As the first official female war artist, Kitson served alongside frontline personnel, documenting the conflict through a series of vivid drawings sketched in the heart of the action.
“I look back at these drawings from so long ago and can still feel the sub-zero temperatures,” said Linda Kitson. “These drawings are exactly as they came from ‘the field’, which is a very different thing from a highly polished piece finalised in a studio. Not only were my fingers frozen, but I only had anything from two to twenty minutes for each picture; we were continually on the move.”
On May 12 1982, Kitson set sail on the civilian cruise liner Queen Elizabeth 2, which had been requisitioned from Cunard by the Royal Navy for use as a troop carrier. The 8,000 mile journey took more than two weeks and she was one of only a few women travelling amongst 3,000 men. Originally planning to venture only to Ascension Island in the middle of the Atlantic, which served as a staging point for the British Armed Forces, the artist instead chose to join personnel as they sought to retake the Falklands, eager to record the frontline action.
Skilled in working at speed, and experienced in reportage illustration, Kitson was able to produce around six drawings a day, and hundreds by the end of her posting. Her works used ink, pencil and conté crayon to capture scenes from the flight deck to the frontline, often sketched in harsh conditions and sometimes under threat of danger.
“These incredible sketches provide a unique window into the experience of those who valiantly fought on the frontline and serve as a powerful reminder of the sacrifices they made,” said Chris Ansell, Head of Participation and Learning at the National Memorial Arboretum. “Linda’s drawings are an evocative example of visual Remembrance and we are privileged to be able to share them with visitors as we approach the 40th anniversary of the Falklands War.”
“I am so pleased that forty years after the Falklands conflict you are able to see my drawings once again,” said Linda Kitson. “They were done in the field, as fast as possible and in sub-zero temperatures. Time may alter the experience of poignant memories but it doesn’t take them away. In our busy world to be able to come to this beautiful arboretum must surely offer a perfect sanctuary for remembrance. Whether to come alone or to share experiences with all generations - this is a real haven.”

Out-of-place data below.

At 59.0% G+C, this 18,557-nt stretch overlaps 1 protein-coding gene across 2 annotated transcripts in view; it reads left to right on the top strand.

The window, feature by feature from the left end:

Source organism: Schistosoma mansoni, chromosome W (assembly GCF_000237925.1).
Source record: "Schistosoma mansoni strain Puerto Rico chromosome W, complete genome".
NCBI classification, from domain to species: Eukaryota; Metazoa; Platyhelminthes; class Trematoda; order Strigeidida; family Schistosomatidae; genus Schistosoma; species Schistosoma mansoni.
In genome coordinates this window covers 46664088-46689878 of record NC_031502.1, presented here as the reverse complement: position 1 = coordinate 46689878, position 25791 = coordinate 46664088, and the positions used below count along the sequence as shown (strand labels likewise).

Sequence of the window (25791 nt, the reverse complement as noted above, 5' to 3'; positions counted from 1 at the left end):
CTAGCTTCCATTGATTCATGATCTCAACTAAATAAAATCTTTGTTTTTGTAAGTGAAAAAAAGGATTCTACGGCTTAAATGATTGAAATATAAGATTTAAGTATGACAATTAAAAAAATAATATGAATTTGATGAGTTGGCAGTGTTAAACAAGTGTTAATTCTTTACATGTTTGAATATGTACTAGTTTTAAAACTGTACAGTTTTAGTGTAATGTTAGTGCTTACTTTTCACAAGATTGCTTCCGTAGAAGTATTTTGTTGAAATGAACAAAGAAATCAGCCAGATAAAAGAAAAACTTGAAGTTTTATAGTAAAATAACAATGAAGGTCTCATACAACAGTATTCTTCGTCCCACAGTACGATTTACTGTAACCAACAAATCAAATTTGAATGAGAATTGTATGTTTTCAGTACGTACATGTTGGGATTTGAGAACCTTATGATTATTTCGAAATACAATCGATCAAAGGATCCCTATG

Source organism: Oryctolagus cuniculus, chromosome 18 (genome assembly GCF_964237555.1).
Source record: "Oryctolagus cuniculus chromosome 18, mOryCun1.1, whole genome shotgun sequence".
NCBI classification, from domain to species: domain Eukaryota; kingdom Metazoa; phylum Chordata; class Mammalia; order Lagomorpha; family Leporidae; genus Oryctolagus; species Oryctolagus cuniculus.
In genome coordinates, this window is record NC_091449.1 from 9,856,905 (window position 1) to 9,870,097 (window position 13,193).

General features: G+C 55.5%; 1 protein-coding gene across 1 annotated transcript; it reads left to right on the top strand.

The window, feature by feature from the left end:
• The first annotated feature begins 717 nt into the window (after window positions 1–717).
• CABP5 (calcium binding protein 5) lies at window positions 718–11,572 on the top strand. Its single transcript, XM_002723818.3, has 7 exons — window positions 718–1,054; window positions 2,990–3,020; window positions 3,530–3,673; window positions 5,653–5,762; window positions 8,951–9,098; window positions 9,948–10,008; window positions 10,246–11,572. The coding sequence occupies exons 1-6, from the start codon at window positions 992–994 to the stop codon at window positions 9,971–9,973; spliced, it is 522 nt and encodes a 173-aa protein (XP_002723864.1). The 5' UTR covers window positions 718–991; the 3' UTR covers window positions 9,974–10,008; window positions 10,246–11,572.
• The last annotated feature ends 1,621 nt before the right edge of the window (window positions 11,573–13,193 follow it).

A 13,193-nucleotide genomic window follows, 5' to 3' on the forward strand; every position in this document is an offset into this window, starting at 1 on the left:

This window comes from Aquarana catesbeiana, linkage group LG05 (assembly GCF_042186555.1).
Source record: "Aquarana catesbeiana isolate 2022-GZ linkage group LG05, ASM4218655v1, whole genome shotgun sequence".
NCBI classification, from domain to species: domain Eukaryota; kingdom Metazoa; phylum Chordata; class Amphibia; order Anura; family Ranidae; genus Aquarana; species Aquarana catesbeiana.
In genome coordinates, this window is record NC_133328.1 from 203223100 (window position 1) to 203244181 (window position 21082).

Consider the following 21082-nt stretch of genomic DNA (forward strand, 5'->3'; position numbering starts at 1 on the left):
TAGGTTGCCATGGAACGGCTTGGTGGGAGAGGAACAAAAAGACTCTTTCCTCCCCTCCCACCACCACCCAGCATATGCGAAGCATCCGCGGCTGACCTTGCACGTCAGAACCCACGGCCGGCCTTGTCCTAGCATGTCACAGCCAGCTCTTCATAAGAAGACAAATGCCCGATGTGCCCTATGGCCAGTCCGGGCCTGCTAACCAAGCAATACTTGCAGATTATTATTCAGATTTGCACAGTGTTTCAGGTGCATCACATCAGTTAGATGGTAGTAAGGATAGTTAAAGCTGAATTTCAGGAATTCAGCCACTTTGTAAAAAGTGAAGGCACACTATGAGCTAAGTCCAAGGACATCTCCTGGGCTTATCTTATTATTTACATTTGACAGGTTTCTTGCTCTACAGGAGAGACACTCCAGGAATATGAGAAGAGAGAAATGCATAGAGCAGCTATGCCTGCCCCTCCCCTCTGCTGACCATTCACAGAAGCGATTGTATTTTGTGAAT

Britain had ruled over the islands for more than a century, but Argentina believed that the territory was rightfully theirs. When Argentina attempted to reclaim the Falklands by force, Britain set out to defend them. Although the conflict was short-lived, lasting just 74 days, the fighting was intense.
230,000 sailors, marines, soldiers, airmen and merchant mariners participated in the Falklands War. 255 British personnel lost their lives defending the Falklands, of whom 86 were Royal Navy, 124 Army, 27 Royal Marines, six Merchant Navy, four Royal Fleet Auxiliary and eight Hong Kong sailors. Three Falkland islanders also died in the fighting.
The National Memorial Arboretum is home to several memorials connected with the Falklands War, including the South Atlantic Medal Association Memorial, tributes to several ships and units which served during the conflict, and the Falkland Islanders Resistance Memorial in the Allied Special Forces Memorial Grove.
On Tuesday 14 June, the Arboretum will host a commemorative event organised by the Royal British Legion to mark the 40th anniversary of the end of the Falklands War. Attended by thousands of invited veterans, civilians and bereaved families, the event will feature veteran testimonies from key moments in the conflict as well as the Act of Remembrance. Those wishing to attend the event are asked to contact their respective Regimental or Service Association to register their interest.